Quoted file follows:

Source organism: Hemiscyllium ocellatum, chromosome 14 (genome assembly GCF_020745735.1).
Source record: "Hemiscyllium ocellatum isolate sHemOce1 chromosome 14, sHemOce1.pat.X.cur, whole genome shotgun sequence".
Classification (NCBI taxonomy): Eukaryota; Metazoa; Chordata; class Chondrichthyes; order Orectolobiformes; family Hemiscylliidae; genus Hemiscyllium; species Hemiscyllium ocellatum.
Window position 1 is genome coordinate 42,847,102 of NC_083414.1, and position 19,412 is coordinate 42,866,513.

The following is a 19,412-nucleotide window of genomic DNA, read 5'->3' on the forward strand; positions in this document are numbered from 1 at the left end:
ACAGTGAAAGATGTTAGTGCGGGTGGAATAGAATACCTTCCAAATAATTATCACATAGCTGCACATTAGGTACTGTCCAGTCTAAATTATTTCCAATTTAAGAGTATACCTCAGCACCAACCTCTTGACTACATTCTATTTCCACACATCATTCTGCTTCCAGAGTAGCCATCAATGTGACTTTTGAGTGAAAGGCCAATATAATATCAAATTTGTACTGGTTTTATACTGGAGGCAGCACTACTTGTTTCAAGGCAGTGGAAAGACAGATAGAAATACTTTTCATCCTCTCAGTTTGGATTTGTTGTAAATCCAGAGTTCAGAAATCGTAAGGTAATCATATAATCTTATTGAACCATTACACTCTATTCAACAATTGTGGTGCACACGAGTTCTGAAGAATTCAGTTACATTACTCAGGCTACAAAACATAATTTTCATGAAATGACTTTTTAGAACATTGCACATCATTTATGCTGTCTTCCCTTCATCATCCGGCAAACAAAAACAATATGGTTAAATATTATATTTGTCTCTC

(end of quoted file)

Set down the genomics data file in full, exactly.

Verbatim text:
Source organism: Hemiscyllium ocellatum, chromosome 14 (genome assembly GCF_020745735.1).
Source record: "Hemiscyllium ocellatum isolate sHemOce1 chromosome 14, sHemOce1.pat.X.cur, whole genome shotgun sequence".
Classification (NCBI taxonomy): Eukaryota; Metazoa; Chordata; class Chondrichthyes; order Orectolobiformes; family Hemiscylliidae; genus Hemiscyllium; species Hemiscyllium ocellatum.
Window position 1 is genome coordinate 42,847,102 of NC_083414.1, and position 19,412 is coordinate 42,866,513.

The following is a 19,412-nucleotide window of genomic DNA, read 5'->3' on the forward strand; positions in this document are numbered from 1 at the left end:
ACAGTGAAAGATGTTAGTGCGGGTGGAATAGAATACCTTCCAAATAATTATCACATAGCTGCACATTAGGTACTGTCCAGTCTAAATTATTTCCAATTTAAGAGTATACCTCAGCACCAACCTCTTGACTACATTCTATTTCCACACATCATTCTGCTTCCAGAGTAGCCATCAATGTGACTTTTGAGTGAAAGGCCAATATAATATCAAATTTGTACTGGTTTTATACTGGAGGCAGCACTACTTGTTTCAAGGCAGTGGAAAGACAGATAGAAATACTTTTCATCCTCTCAGTTTGGATTTGTTGTAAATCCAGAGTTCAGAAATCGTAAGGTAATCATATAATCTTATTGAACCATTACACTCTATTCAACAATTGTGGTGCACACGAGTTCTGAAGAATTCAGTTACATTACTCAGGCTACAAAACATAATTTTCATGAAATGACTTTTTAGAACATTGCACATCATTTATGCTGTCTTCCCTTCATCATCCGGCAAACAAAAACAATATGGTTAAATATTATATTTGTCTCTC